Surely, the landlord is, under the law, entitled to meet this case of the tenant at some stage of the proceedings and he has to be given a chance to show as to whether these allegations of the tenant were correct or not and also whether he actually used the said accommodation for his business purposes. It was suggested that the tenant could not raise this plea in the written statement. Be that as it may, but whenever this plea was available to him, he could have made an application either to the Rent Controller or the Appellate Authority for taking up this additional plea, which, admittedly, he did not do. The fact remains that the tenant has not been able to conclusively prove on the record that the landlords got any tenant evicted from the first floor of this house, where the accommodation in dispute is, on the ground of personal necessity and then utilised the vacated premises for business purposes. It was stated at the bar that in Ludhiana, the owners of houses use the ground-floor for some sort of business, like, hosiery, and the first floor for residential purposes. As I have said, nothing has been brought on the record to show that the landlords in this case by using a false ground of evidence, have got any residential accommodation on the first floor vacated by a tenant and then used it for business purposes. The ruling in Hans Raj's case, Civil Revn. No. 540 of 1968, D/- 7-10-1968 (Punj) on which reliance was placed, has no application to the facts of this case. Therein, it was observed:
'The plan, Exhibit A/1, put in by the landlord shows that on the ground-floor, there are about four rooms and two small stores. It is in evidence that one of the rooms, which is marked R. 1 in the said plan, was given on rent to Dharam Pal R. W. 2, who was doing his laundry business therein. That room was vacated by him some six or seven years back and the landlord used the same for his hosiery business. Two rooms on the ground-floor were given on rent to Hira Lal R. W. 1. One of those rooms was got vacated by the landlord on the ground that he required it for his residential purposes. This was about five or six years back. After obtaining its possession the landlord put his machines therein and used it for business purposes. The other room is still with Hira Lal and he is doing his business of property-dealer in the same. The remaining rooms on the ground-floor are shown in the plan as hosiery stock room, yarn store, and home store. After going through the case, it appears to me that the landlord is doing hosiery business in Ludhiana and is using the ground-floor for that purpose. The first-floor and the second-floor, as I have already said, are being utilised by him for his residential purposes. Whatever room on the ground-floor is vacated by the tenant he uses the same for his business. I. therefore, agree with the Rent Controller that the main idea of the landlord in getting the room in dispute vacated is that he wants to use the same for his business. I am satisfied that the claim of the landlord was not bona fide, and the eviction application has been made with an ulterior motive.'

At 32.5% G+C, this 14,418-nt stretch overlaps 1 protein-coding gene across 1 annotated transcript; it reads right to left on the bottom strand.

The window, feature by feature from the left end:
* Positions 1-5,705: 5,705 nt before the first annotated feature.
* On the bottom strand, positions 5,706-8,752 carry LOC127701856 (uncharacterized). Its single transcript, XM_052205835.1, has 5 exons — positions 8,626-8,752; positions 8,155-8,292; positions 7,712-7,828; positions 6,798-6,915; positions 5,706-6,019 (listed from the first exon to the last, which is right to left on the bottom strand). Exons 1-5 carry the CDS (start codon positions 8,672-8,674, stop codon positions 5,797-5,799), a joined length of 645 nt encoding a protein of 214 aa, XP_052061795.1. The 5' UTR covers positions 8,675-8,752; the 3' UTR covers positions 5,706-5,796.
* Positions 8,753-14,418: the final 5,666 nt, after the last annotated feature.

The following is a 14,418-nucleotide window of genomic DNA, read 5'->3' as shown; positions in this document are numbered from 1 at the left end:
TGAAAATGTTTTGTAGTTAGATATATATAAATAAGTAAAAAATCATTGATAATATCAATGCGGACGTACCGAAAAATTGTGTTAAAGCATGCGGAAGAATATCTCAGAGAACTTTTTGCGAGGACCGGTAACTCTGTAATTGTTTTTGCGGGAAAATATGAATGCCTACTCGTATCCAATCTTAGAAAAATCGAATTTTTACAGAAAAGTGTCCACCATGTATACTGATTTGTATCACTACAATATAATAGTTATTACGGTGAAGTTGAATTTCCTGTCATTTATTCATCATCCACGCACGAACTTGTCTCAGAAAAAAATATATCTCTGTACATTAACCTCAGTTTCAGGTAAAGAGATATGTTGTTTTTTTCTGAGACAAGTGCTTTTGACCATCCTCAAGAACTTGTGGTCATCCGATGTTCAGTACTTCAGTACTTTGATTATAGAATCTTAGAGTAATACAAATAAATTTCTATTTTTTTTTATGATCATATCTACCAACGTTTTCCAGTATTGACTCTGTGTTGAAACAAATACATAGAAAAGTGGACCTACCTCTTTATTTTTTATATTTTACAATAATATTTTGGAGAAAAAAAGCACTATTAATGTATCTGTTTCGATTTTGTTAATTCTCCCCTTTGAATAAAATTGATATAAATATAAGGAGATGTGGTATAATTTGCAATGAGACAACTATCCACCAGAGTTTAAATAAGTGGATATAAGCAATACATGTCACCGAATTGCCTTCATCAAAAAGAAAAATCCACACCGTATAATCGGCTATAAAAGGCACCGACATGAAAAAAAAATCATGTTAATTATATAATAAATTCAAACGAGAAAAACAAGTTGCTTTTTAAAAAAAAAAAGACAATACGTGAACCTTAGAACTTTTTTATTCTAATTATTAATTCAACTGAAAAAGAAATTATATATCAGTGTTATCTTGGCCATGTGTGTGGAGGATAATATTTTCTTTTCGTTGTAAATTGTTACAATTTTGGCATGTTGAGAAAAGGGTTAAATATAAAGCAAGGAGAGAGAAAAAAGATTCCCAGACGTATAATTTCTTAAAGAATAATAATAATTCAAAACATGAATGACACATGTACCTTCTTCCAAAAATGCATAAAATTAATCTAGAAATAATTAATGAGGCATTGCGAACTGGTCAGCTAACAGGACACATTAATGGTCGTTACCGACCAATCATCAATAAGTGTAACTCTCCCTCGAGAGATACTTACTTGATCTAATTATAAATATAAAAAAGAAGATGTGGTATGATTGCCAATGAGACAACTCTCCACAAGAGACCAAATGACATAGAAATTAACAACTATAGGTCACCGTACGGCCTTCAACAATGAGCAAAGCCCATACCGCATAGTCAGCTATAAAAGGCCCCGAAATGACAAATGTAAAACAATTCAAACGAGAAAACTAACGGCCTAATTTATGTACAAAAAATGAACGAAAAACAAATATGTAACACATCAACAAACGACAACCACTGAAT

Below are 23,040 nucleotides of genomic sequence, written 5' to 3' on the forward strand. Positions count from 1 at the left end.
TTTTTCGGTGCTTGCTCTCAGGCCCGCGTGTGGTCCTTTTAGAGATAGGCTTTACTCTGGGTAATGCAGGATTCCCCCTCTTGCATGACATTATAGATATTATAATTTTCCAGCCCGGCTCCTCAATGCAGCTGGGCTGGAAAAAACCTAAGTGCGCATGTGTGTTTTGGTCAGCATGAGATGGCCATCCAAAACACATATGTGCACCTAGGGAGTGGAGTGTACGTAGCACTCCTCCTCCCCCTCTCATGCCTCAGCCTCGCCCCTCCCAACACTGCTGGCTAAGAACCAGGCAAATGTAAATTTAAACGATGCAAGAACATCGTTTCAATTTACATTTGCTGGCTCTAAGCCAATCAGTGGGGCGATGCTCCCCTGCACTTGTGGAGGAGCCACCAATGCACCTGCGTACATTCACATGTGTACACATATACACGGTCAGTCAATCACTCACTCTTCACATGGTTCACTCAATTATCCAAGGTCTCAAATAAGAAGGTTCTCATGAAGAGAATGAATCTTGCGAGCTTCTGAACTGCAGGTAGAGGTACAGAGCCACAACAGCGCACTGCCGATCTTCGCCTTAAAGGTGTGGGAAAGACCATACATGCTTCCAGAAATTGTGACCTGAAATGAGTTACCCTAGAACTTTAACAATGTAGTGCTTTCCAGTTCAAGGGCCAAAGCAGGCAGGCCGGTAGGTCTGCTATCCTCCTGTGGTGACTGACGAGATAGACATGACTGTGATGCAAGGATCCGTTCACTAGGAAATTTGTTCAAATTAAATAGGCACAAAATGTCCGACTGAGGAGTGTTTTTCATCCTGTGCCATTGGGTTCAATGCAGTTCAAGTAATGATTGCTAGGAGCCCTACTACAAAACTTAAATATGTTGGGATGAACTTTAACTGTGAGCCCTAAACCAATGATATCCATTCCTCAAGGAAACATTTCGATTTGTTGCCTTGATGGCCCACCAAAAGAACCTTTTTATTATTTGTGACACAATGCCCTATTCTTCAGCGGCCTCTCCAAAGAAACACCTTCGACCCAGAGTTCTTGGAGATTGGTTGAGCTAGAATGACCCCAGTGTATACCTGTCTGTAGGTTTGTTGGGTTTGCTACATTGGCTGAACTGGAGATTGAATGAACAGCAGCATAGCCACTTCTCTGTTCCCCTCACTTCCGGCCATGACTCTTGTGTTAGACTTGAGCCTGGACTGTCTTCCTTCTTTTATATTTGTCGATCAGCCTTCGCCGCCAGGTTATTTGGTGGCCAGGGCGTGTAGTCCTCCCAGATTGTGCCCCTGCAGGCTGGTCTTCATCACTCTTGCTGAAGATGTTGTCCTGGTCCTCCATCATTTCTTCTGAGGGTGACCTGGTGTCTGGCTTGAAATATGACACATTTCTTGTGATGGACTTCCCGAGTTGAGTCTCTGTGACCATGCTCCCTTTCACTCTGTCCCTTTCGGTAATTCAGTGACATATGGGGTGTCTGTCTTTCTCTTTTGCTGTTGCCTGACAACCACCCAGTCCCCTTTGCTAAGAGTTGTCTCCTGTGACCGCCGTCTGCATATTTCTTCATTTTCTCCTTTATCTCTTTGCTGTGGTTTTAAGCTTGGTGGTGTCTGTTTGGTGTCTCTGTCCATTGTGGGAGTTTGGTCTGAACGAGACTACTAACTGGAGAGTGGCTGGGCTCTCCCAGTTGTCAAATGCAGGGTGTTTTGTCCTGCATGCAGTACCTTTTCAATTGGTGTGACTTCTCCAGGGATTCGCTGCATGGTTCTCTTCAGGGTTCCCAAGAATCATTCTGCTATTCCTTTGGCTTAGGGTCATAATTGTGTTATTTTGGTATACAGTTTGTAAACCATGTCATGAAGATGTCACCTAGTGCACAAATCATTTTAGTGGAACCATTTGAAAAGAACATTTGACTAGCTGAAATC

I would, therefore, confirm the finding of the Appellate Authority on the ground of personal necessity as well.
12. The result is that this petition fails and is dismissed. In the circumstances of this case, however, I will leave the parties to bear their own costs throughout. The tenant is given two months' time to vacate the premises.
13. Revision dismissed.